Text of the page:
Introduction to Computer Science
Union College
Spring 2009

## Homework Week 8 - due Wednesday, June 3rd, before class

This homework is due on Wednesday, June 3rd, which is the Wednesday of week 10.

#### Overview: What you will do in this homework

You will process two text files and then compare them based on the most frequent words in each file. More specifically, you will find out what words are among the 100 most frequent words in text 1 which are not among the 100 most frequent words in text 2, and vice versa.

So, you will do the following steps:

1. Read in file 1 and create a dictionary that stores how often each word occurred. n(This is similar to what we have done in class and you can reuse some of the code given above.)
2. Do the same for file 2.
3. Take dictionary 1 and create a list of the 100 most frequent words.
4. Do the same for dictionary 2.
5. Compute the list of all words that are among the 100 most frequent words of file 1 but not among the 100 most frequent words of file 2.
6. And vice versa: compute the list of all words that are among the 100 most frequent words of file 2 but not among the 100 most frequent words of file 1.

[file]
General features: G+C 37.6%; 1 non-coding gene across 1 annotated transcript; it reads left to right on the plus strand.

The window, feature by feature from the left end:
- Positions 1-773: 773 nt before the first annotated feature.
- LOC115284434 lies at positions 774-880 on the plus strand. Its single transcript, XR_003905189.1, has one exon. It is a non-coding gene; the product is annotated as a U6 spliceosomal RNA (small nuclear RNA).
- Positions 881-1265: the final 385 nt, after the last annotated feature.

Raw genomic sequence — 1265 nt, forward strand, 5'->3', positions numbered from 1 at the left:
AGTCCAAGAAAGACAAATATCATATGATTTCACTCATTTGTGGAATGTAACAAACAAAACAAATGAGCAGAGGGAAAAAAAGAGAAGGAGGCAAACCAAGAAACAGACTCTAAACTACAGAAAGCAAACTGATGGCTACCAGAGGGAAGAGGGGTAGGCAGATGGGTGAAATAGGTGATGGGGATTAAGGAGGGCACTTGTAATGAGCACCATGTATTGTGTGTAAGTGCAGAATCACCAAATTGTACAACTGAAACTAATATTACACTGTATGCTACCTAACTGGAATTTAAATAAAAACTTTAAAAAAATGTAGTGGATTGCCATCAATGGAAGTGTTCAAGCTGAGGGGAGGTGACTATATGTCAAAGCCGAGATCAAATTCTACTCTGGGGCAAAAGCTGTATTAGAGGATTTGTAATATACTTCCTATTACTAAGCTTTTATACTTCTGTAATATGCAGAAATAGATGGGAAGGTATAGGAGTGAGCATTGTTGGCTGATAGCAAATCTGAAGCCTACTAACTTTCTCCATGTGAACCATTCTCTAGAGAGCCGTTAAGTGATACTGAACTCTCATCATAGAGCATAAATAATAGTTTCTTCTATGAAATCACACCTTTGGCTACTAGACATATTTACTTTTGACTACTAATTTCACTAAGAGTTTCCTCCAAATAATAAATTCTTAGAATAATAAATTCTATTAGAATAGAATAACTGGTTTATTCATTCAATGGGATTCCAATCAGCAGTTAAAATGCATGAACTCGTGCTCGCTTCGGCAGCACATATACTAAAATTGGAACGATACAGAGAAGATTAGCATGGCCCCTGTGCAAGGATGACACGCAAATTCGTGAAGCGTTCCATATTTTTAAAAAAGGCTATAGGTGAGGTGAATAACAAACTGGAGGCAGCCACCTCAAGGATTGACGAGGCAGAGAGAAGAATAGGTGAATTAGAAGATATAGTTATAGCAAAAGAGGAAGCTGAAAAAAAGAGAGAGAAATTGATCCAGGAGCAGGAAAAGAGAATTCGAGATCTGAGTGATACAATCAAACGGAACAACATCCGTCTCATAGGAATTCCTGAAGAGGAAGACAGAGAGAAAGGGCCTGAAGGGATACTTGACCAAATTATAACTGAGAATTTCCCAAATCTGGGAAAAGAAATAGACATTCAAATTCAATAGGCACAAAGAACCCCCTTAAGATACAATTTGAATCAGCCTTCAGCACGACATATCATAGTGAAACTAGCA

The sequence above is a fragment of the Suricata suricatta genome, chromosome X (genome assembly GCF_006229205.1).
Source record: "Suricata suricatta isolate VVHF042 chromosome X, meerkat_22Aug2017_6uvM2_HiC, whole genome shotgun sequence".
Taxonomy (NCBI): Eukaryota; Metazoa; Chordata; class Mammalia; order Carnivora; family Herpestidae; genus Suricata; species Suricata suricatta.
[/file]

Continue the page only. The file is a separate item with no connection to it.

7. Look at the output. Where do you think the differences are coming from?

#### Reading in the files (Steps 1 and 2)

As I said before, this is the same thing as what we did in class. You can (re-)use the code for this in-class exercise.

Here are the two text files (retrieved from C-SPAN State of the Union videos and transcripts:

#### Create a list of the 100 most frequent words (Steps 3 and 4)

For this, you need to create sorted lists (sorted by the count; not alphabetically by the words) from the dictionaries produced in the previous step. We also did that in class the other day and you can again reuse the code.

After you have sorted lists, you can simply chop off the last 100 elements.

#### Compute the list of words that among the 100 most frequent words in one file but not in the other (Steps 5 and 6)

The last step produces two lists - one for each input file. Each of these lists has 100 elements representing the 100 most frequent words in the file. Each element is either a single word (string) or a tuple of a number (frequency) and a string (word), depending on how you implemented the last step. Let's call these two lists h1 and h2.

Now you want to create a new list that contains all words mentioned in h1 that are not mentioned in h2.

And then, do the same thing the other way round: create a second new list which contains all words mentioned in h2 that are not in h1.

#### Examine the output

Where do you think the differences are coming from?

by Kristina Striegnitz